How it Works: Hydraulic Pumps

What is a hydraulic pump?

Hydraulic pumps are at the heart of hydraulic systems, converting mechanical energy to fluid power by pushing and moving fluid. 

How do hydraulics pumps work? 

Though there are multiple types of hydraulic pumps (more below), they generally perform the same function – to push pressurized fluid through a hydraulic system.  

Contrary to what you might expect, pumps themselves do not create fluid pressure. Rather, pressure is built as the fluid encounters resistance.  That pressurized fluid then goes through control valves to a hydraulic actuator (typically a cylinder or motor), which converts the pressure into the mechanical energy that hydraulic systems use to complete various tasks. 

What are the most common hydraulic pump types?  

The three most common hydraulic pump types are gear pumps, vane pumps and piston pumps.

close view of a hydraulic gear pump
Gear Pumps

Gear pumps typically consist of two meshing gears fitted within a casing. As the gears rotate and mesh with each other, they create expanding and contracting chambers.

This motion draws fluid into the pump via an inlet due to reduced pressure and then pushes it out through an outlet as pressure increases. This positive displacement process ensures a steady flow of fluid that creates the mechanical energy needed to perform various functions of hydraulic equipment.

close view of a hydraulic pump
Vane Pumps

Vane pumps, designed with vanes on a rotating rotor within a casing, are another type of positive displacement pump found in hydraulic systems.

As the rotor turns, vanes slide in and out, creating chambers that draw fluid from the inlet (due to reduced pressure), compress it, and then expel it through the outlet.

close view of a hydraulic pump
Piston Pumps

Piston pumps differ from gear and vane pumps in that they use reciprocating pistons in cylinders to move fluid.

The pistons draw fluid during an intake stroke due to low pressure, then compress it during the compression stroke, creating high pressure. This high-pressure fluid is expelled through an outlet for system use.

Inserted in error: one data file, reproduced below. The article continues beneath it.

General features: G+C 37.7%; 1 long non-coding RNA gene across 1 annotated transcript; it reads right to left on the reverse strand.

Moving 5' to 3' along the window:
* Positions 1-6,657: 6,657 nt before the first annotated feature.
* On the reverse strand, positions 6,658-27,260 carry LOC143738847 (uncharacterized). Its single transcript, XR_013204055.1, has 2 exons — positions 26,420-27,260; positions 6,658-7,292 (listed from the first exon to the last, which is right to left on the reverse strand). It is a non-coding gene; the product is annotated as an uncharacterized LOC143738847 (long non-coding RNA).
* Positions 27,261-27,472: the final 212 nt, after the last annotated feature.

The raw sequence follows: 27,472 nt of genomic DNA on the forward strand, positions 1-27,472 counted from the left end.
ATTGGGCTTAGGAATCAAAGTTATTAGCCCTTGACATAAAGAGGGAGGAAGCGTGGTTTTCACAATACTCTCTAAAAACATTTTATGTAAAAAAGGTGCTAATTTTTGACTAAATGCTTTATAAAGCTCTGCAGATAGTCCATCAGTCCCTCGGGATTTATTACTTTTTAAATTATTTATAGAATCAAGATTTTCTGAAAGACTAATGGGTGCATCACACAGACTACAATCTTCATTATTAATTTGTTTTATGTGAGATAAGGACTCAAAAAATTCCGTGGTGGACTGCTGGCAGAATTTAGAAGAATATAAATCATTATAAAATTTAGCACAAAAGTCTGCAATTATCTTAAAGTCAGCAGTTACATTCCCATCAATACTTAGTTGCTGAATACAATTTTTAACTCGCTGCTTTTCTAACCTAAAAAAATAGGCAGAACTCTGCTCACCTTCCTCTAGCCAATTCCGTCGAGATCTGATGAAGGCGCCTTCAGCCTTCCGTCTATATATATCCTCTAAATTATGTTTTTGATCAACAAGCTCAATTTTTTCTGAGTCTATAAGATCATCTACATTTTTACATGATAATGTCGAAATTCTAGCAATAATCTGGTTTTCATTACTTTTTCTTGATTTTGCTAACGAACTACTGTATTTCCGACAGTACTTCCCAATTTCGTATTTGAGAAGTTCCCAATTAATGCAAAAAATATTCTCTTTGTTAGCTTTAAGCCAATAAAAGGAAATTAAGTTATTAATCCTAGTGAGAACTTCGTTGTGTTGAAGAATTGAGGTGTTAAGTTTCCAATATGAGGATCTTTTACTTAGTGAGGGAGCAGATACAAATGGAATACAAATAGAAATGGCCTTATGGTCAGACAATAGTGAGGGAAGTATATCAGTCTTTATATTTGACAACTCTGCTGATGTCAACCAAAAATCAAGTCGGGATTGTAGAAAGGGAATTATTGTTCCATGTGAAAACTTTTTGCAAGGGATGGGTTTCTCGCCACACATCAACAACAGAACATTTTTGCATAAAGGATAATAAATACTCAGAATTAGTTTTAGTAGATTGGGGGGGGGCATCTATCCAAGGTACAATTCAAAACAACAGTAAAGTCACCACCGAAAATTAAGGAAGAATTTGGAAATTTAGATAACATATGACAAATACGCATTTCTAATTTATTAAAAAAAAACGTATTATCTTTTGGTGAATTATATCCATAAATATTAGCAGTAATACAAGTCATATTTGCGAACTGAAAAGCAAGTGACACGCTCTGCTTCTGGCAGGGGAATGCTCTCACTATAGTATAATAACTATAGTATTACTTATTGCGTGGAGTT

What are some of the common issues with hydraulic pumps?

Not all hydraulic pumps are created equal. Each of the three types mentioned above have unique pros and cons.

For example, gear pumps, though relatively simple and economical, may struggle to maintain flow consistency because of their tendency to pulsate in high-pressure situations. They can also get noisy and aren't the easiest to service.

On the other hand, vane pumps are known to provide smooth and efficient fluid flow at higher pressures, making them ideal for applications requiring steady operation. They're also typically quieter and easier to service compared to gear pumps. But they also often cost more.

And piston pumps, while they are available in various designs (e.g., axial, radial and swashplate) to suit a range of unique applications, are often more complex and expensive than other types of pumps.

Major causes of premature pump failure

Up to 95 percent of hydraulic pump failures are caused by aeration, cavitation, contamination, excessive heat, over-pressurization and improper fluid. 

Explore more about the lubrication challenges of modern hydraulic equipment through the below posts: 

The Journey Towards a More Energy Efficient Hydraulic System

What Additive Components Are in Your Hydraulic Fluid